Lot 60–D 137: Box 1
Minutes of the Twenty-first Meeting of the National Advisory Council, Washington, April 19, 1916
|Present:||Secretary Fred M. Vinson (Chairman), Treasury Department|
|General George J. Richards, Visitor|
|Colonel Carl Pforzheimer, Visitor|
|Mr. W. L. Clayton, State Department|
|Mr. Emilio G. Collado, State Department|
|Mr. George Luthringer, State Department|
|Commander Chester Carre, Office of Foreign Liquidation Commissioner, State Department|
|Mr. Herbert Parisius, Commerce Department|
|Mr. Marriner S. Eccles, Board of Governors, Federal Reserve System|
|Mr. J. Burke Knapp, Board of Governors, Federal Reserve System|
|Mr. Wm. McC. Martin, Jr., Export-Import Bank|
|Mr. Frank Waring, Export-Import Bank|
|Mr. Harold Glasser, Treasury Department|
|Mr. Frank Coe (Secretary), Treasury Department|
|Mr. Allan J. Fisher (Assistant Secretary), Treasury Department|
[Here follows item 1, not printed.]
2. Transfer of Non-Troop Pay Dollars to Italy
Mr. Coe recalled that in a previous action (Action No. 45),38 the Council asked State, War, and Treasury to investigate and report on the feasibility of making available to Italy for the purchase of supplies the dollars which have arisen from this Government’s non-troop pay expenditures in Italy and are now carried by the Treasury Department in a suspense account. These Departments had considered the matter, and the result was embodied in the Staff Committee’s memorandum (NAC Document No. 102).39 The transfer was recommended. A supporting legal opinion was attached. A document for Presidential approval had also been drafted. After Council and White House approval, the Staff Committee recommended that clearance should [Page 903]be obtained from the Comptroller General and the appropriate committees of Congress should be consulted.
Mr. Coe also noted that the estimated amount available was about $100 million, of which $50 million would be available immediately. General Richards stated that the remaining amount would probably not be certified earlier than August.
Mr. Clayton moved, and there was no dissent, that the Council take the proposed action. Secretary Vinson requested, and it was agreed, that this matter and Plan A should be discussed together in the appropriate Congressional committees.
Action. The following action was taken:
The National Advisory Council recommends to the President that the United States Government transfer to the Italian Government the net dollar balances in the “special deposit” account for Allied Military lira currency in the name of the Treasurer of the United States, after appropriate accounting reserves, without prejudice to the treatment of occupation costs which may be claimed by the United States against Italy in the final peace treaty.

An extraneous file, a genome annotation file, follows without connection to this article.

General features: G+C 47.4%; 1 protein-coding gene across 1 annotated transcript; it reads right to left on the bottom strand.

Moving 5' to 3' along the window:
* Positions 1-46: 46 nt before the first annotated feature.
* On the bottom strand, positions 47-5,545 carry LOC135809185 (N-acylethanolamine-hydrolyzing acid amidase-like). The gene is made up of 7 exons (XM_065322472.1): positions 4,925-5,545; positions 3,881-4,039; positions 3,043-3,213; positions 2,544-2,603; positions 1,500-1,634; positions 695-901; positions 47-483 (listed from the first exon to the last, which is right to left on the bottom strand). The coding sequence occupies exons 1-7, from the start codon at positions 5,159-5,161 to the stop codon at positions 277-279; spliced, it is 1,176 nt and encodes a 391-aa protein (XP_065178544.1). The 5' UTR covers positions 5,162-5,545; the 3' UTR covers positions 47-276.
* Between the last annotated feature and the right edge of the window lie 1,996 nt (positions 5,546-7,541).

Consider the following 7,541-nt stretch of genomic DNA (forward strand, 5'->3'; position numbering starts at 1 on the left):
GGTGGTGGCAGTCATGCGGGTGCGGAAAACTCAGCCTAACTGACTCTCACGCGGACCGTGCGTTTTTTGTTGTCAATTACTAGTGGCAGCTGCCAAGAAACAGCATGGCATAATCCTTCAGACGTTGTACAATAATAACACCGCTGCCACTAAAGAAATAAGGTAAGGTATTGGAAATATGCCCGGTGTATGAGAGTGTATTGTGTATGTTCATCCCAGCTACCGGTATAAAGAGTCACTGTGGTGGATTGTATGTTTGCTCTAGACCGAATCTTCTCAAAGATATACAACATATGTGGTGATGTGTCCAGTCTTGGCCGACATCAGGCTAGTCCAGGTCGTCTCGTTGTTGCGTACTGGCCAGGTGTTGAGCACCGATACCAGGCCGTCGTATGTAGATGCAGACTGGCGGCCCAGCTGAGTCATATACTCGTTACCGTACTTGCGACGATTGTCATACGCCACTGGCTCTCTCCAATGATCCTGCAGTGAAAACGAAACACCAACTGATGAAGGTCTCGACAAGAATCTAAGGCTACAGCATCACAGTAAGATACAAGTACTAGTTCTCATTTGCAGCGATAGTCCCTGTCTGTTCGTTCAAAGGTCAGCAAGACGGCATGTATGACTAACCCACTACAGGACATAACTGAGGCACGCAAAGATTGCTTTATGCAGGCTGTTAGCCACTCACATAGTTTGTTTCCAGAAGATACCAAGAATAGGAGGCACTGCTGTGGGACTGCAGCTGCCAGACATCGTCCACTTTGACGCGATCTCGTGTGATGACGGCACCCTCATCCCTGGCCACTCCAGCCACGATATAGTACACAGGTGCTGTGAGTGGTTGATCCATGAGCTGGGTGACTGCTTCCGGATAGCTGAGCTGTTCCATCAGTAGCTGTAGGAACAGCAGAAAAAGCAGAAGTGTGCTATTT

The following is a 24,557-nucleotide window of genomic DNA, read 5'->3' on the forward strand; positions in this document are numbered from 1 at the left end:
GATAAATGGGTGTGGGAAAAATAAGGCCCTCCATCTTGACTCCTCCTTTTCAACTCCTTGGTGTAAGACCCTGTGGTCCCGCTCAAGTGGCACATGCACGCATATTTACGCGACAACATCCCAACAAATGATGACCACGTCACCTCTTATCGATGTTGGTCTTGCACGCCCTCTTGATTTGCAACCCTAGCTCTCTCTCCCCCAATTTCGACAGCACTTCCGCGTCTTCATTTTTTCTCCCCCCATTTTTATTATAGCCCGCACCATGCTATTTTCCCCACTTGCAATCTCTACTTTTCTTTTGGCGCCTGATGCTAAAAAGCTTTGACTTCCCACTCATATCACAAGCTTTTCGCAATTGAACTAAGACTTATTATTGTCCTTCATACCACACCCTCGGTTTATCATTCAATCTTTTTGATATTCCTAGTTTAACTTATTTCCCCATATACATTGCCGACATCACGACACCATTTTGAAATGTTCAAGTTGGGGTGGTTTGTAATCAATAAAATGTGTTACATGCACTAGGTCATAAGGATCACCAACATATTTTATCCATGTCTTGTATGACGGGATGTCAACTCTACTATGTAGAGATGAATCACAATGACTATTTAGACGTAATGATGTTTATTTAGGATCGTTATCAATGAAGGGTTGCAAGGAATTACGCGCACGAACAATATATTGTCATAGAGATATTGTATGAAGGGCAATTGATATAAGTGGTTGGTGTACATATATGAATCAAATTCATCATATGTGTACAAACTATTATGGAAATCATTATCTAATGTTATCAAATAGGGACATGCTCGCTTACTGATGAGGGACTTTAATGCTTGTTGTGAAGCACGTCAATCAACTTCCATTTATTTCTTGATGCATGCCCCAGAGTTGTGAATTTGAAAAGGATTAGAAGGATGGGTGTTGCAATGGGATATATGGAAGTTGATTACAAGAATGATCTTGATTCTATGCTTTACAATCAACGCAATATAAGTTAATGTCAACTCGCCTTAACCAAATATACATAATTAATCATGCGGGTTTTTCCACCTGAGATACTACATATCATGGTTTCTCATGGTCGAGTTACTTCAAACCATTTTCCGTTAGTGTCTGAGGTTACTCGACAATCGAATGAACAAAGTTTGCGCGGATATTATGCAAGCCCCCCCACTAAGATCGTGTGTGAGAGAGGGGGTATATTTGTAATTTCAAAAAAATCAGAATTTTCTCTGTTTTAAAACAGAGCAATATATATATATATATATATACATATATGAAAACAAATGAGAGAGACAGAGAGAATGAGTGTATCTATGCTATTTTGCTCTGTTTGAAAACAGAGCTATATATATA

If the President approves the recommendation as set forth in the attached document, steps should be taken to secure clearance of the certification and transfer procedure with the Comptroller General and to consult with such Congressional committees as may be deemed appropriate.
Consultation with the Congressional committees shall be deferred until the Council’s decision respecting the settlement of Plan A accounts has been made, in order that the consultation may cover both matters.
Memorandum for the President
In the course of the Council’s consideration of a loan request by the Italian Government, it appeared that some financial aid could be extended at this time by making available to Italy the dollars already set aside in the Treasury to cover expenditures made by our military forces in Allied Military lira currency for procurement of supplies, services, and facilities in Italy. Under President Roosevelt’s directive of October 10, 1944, dollars equivalent to the lire used for net troop pay have already been utilized for the benefit of the Italian people.
After careful consideration of this matter, the Council deems it in the interests of the United States that this Government promptly transfer these dollars to the Italian Government. In reaching this conclusion the Council is impressed with the need of Italy for financial assistance. As you stated in your letter of July 2, 1945, “Our policy is to assist in the recovery of Italy as the only assurance against [Page 904]a resurgence there of the forces we have fought in Europe and progress toward recovery in Italy will require substantial assistance from the United States for many months to come/’ The proposed transfer would also assist in furthering the major objectives of the United States in the current peace treaty negotiations.
The Council therefore recommends that you approve this proposal and direct and authorize the Secretary of War and the Secretary of the Navy and the heads of other using agencies to certify to the Secretary of the Treasury the dollar equivalent of the lira expenditures made up to now and hereafter by our military forces in Italy for transfer from the “special deposit” account in the name of “Treasurer of the United States Allied Military currency (lira)”, after appropriate accounting reserves, and further authorize and direct the Secretary of the Treasury to transfer the amount so certified to the Italian Government.]40
3. Proposed Reconstruction Loan to Italy
Need for Loan.—Mr. Collado recalled that the Council had previously considered a loan to Italy by the Export-Import Bank of up to $150 million (NAC Document No. 8641). Action had been postponed pending decision on non-troop pay dollars.